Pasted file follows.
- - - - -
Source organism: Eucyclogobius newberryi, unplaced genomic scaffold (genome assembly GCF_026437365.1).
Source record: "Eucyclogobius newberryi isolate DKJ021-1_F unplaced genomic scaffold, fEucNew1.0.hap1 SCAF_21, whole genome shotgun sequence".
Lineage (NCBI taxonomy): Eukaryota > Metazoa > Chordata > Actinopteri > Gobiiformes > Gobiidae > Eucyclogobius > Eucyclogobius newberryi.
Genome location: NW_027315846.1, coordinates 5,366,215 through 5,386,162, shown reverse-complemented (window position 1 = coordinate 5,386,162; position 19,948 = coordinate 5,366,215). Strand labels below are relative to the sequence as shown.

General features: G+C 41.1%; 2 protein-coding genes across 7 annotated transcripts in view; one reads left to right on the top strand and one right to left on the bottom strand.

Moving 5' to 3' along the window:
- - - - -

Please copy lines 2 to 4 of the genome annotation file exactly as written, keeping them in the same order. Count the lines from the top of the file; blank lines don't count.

Source record: "Eucyclogobius newberryi isolate DKJ021-1_F unplaced genomic scaffold, fEucNew1.0.hap1 SCAF_21, whole genome shotgun sequence".
Lineage (NCBI taxonomy): Eukaryota > Metazoa > Chordata > Actinopteri > Gobiiformes > Gobiidae > Eucyclogobius > Eucyclogobius newberryi.
Genome location: NW_027315846.1, coordinates 5,366,215 through 5,386,162, shown reverse-complemented (window position 1 = coordinate 5,386,162; position 19,948 = coordinate 5,366,215). Strand labels below are relative to the sequence as shown.